In case you missed it, Cinemax released the premiere episode of their new series Outcast, their adaptation of the supernatural comic book series about demonic possession written by Robert Kirkman (The Walking Dead). Titled after the first issue, “Darkness Surrounds Him,” it was released by Cinemax two weeks early (you can watch it here), so if you want to avoid any potential spoilers before reading our review, check it out first. I suggest watching it alone, in a very dark room, without any snacks.
“I’ve seen a lot. Thought I’d seen the worst suffering a man could imagine, but that was uh–I’ve never seen anything like that before.”
While Reverend Anderson is referring to the demonic possession of young Joshua, he just as easily could have been talking about watching a scene where a grown man repeatedly and viciously punches a young child in the face.
Long before that, though, it became clear that Outcast wasn’t going to–ahem–pull any punches. The unsettling opening sequence with young Joshua, where he first smashes his head against his bedroom wall to make a bloody snack of a bug, followed by him noshing on his finger (I gasped, even though I knew it was coming), was indication enough that in a world full of people possessed by real demons, things can and will get bloody and violent.
Written by Kirkman himself, the episode stayed mostly true to the comics, with only minor changes (Mark’s missing mustache aside). It was tense from start to finish, with little in the way of an emotional break. It’s hard to really judge Patrick Fugit as the main character, Kyle Barnes, based on just the first episode, because so much of it was spent with him staring dead-eyed, but what we did get to see, especially at the end, makes it seem like the role is in good hands.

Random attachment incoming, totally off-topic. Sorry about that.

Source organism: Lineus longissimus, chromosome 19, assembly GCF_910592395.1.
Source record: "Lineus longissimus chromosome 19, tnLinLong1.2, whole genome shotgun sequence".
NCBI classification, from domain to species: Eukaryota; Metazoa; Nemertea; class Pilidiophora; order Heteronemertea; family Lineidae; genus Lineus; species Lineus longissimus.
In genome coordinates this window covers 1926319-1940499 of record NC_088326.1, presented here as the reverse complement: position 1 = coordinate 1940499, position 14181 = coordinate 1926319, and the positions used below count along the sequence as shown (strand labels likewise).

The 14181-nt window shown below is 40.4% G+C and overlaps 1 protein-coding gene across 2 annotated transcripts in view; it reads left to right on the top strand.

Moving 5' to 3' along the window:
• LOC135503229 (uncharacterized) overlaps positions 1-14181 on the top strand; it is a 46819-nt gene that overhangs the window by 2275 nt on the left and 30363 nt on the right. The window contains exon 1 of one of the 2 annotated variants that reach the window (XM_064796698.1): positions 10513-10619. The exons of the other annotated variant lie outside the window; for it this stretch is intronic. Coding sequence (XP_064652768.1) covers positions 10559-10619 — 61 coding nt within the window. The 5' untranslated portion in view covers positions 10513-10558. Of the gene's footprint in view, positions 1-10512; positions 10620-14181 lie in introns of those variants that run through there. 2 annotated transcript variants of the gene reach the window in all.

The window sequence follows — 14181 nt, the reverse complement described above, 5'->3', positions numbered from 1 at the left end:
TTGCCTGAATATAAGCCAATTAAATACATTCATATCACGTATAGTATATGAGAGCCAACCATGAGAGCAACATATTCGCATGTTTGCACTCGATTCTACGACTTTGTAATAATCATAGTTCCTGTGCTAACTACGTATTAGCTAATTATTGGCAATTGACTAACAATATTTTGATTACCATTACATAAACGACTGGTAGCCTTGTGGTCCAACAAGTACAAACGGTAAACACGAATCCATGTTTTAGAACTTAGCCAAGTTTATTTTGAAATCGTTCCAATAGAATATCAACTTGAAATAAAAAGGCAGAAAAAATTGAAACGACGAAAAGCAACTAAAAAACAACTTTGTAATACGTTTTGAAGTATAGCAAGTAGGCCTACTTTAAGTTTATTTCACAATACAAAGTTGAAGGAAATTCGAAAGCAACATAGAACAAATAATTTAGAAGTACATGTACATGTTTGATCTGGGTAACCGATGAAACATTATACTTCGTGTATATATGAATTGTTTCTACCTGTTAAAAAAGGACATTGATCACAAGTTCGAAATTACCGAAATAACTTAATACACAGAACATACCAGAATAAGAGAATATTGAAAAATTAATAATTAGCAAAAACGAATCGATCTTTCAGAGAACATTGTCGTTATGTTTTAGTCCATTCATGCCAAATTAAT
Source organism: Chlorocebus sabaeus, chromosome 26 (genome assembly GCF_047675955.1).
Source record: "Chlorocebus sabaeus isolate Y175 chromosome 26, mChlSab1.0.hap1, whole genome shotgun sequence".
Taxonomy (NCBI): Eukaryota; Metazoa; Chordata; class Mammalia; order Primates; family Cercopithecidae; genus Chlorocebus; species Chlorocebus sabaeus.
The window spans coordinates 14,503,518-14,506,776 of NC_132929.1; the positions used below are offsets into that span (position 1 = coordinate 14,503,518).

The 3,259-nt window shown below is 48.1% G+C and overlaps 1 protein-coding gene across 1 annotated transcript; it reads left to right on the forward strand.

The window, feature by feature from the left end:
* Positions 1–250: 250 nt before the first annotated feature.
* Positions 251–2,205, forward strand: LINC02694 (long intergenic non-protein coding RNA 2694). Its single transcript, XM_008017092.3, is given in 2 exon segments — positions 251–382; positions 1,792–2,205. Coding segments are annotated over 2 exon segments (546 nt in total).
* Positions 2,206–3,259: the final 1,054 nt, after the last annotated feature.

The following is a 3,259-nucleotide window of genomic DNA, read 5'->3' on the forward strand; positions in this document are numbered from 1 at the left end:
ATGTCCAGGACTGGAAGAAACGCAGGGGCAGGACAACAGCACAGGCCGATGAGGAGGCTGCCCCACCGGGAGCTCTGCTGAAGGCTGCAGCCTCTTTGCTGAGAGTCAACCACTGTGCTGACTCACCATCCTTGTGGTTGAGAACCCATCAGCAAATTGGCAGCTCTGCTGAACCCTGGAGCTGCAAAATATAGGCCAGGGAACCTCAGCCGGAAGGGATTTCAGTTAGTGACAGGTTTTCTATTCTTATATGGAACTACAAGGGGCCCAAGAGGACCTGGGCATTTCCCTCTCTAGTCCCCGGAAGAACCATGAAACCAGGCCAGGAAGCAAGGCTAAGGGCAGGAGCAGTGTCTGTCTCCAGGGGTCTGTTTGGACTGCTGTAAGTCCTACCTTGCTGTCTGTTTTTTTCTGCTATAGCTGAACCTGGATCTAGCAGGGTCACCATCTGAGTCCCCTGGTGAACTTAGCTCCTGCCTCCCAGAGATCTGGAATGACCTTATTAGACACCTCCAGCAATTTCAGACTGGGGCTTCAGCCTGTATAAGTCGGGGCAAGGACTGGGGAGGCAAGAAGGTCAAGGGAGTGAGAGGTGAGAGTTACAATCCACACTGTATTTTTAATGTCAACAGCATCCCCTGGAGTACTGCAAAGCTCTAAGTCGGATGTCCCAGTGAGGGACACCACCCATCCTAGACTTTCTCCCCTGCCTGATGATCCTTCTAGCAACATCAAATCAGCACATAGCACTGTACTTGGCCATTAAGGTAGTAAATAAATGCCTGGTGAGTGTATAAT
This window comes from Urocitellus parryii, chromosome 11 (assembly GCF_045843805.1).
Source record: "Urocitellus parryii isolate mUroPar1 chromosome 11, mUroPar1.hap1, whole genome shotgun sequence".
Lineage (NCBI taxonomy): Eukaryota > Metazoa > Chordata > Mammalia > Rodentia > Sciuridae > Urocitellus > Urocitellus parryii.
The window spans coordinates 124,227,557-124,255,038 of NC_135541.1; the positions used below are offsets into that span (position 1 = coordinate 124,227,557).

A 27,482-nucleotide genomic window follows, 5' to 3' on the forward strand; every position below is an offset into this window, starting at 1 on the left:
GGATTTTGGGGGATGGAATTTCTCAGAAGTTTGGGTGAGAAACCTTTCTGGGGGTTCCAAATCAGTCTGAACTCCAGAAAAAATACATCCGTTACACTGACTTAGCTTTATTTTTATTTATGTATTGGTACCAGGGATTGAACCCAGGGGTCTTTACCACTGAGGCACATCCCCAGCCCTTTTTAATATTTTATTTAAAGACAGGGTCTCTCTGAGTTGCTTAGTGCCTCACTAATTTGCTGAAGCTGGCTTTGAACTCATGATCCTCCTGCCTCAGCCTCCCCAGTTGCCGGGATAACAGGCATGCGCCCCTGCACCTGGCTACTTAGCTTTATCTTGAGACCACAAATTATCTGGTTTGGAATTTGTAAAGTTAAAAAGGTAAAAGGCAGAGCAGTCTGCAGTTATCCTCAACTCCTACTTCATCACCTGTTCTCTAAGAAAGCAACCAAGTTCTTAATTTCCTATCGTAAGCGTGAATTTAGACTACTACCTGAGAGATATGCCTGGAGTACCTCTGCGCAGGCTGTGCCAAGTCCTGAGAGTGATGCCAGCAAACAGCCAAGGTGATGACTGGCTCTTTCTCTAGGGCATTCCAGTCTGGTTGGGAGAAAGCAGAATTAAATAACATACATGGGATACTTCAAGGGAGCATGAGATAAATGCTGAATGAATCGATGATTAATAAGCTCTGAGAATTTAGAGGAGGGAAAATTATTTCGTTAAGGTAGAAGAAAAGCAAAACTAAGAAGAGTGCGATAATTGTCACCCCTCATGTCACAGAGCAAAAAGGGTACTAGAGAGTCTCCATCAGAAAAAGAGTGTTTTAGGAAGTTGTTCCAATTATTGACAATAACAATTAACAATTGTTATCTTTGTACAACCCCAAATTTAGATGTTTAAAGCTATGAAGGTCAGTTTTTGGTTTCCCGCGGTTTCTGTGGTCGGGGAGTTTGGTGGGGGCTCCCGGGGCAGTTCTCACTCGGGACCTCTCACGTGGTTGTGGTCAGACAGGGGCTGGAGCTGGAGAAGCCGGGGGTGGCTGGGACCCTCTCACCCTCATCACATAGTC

Philip Glenister, though, made it feel like Reverend Anderson himself literally walked off the pages of the comic and right onto the show. That’s no knock on Fugit’s performance; his character in this episode is very different from what he will be soon enough (which you see at the end when he says, “Come and get me”), whereas the Reverend has long been waging this battle that Kyle is only now ready to face again.
One major change that did stand out was the very early introduction of the mysterious “Merge,” which Joshua’s demon said was coming. Kirkman didn’t shy away from showing backstory, or revealing important plot elements that he held back on for a few more issues in the comic, but it’s probably for the best because the show wants to establish that the stakes go well beyond just fixing Kyle’s marriage. This isn’t just about one small town and one guy with a messed up life; this is a monumental battle for the world.
If I have a complaint, it’s that we saw so much of what Joshua’s demonic possession entailed that the final scene where Kyle exorcises him with his blood lost just a little oomph when Joshua started levitating. It might have been better to show less of Joshua before that, so when we went into that room with them we didn’t know just how real it was.
This was the creepy, uneasy episode I was hoping to see. In fact, this was probably scarier than the comics, which are more tense than scary. The flashbacks to Kyle and his mother were especially horrifying, in the good way (well, not for the character, obviously, though holy crap did the actor playing young Kyle look just like Patrick Fugit).
If every episode is going to be as tense and difficult to watch (and the comic book is unrelenting, so that’s what I expect), this might not be a show designed to binge, but I know I certainly can’t wait for the next one. Unfortunately for us, when they stream the premiere two weeks early (it’s official airing is June 3rd) you have to wait three weeks for the next one.
What did you think of the premiere? Let’s scare up some conversation in the comments below.